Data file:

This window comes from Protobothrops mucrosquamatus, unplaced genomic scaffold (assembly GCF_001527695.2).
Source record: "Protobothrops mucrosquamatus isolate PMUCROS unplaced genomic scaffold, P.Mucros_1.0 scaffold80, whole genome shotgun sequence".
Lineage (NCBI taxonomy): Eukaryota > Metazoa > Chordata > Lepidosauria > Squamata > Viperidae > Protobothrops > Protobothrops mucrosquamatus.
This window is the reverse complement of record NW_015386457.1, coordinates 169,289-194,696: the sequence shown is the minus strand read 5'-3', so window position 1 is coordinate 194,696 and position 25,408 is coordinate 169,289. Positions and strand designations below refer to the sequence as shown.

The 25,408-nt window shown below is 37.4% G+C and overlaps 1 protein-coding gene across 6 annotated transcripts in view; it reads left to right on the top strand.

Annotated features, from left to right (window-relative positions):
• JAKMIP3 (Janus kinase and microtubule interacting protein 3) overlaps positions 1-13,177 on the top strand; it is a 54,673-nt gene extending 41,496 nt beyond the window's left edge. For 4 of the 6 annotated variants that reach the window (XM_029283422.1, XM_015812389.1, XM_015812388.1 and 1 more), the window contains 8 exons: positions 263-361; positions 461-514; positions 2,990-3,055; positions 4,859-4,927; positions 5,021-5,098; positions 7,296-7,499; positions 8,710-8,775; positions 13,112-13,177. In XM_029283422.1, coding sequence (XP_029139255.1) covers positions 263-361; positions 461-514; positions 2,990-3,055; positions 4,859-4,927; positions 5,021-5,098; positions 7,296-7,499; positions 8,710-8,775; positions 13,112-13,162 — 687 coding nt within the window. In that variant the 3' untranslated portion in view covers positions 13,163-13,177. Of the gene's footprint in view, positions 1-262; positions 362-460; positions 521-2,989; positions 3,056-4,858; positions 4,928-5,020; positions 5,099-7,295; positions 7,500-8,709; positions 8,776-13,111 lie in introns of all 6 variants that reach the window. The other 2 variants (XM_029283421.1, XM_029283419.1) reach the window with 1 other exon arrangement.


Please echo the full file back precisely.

This window comes from Protobothrops mucrosquamatus, unplaced genomic scaffold (assembly GCF_001527695.2).
Source record: "Protobothrops mucrosquamatus isolate PMUCROS unplaced genomic scaffold, P.Mucros_1.0 scaffold80, whole genome shotgun sequence".
Lineage (NCBI taxonomy): Eukaryota > Metazoa > Chordata > Lepidosauria > Squamata > Viperidae > Protobothrops > Protobothrops mucrosquamatus.
This window is the reverse complement of record NW_015386457.1, coordinates 169,289-194,696: the sequence shown is the minus strand read 5'-3', so window position 1 is coordinate 194,696 and position 25,408 is coordinate 169,289. Positions and strand designations below refer to the sequence as shown.

The 25,408-nt window shown below is 37.4% G+C and overlaps 1 protein-coding gene across 6 annotated transcripts in view; it reads left to right on the top strand.

Annotated features, from left to right (window-relative positions):
• JAKMIP3 (Janus kinase and microtubule interacting protein 3) overlaps positions 1-13,177 on the top strand; it is a 54,673-nt gene extending 41,496 nt beyond the window's left edge. For 4 of the 6 annotated variants that reach the window (XM_029283422.1, XM_015812389.1, XM_015812388.1 and 1 more), the window contains 8 exons: positions 263-361; positions 461-514; positions 2,990-3,055; positions 4,859-4,927; positions 5,021-5,098; positions 7,296-7,499; positions 8,710-8,775; positions 13,112-13,177. In XM_029283422.1, coding sequence (XP_029139255.1) covers positions 263-361; positions 461-514; positions 2,990-3,055; positions 4,859-4,927; positions 5,021-5,098; positions 7,296-7,499; positions 8,710-8,775; positions 13,112-13,162 — 687 coding nt within the window. In that variant the 3' untranslated portion in view covers positions 13,163-13,177. Of the gene's footprint in view, positions 1-262; positions 362-460; positions 521-2,989; positions 3,056-4,858; positions 4,928-5,020; positions 5,099-7,295; positions 7,500-8,709; positions 8,776-13,111 lie in introns of all 6 variants that reach the window. The other 2 variants (XM_029283421.1, XM_029283419.1) reach the window with 1 other exon arrangement.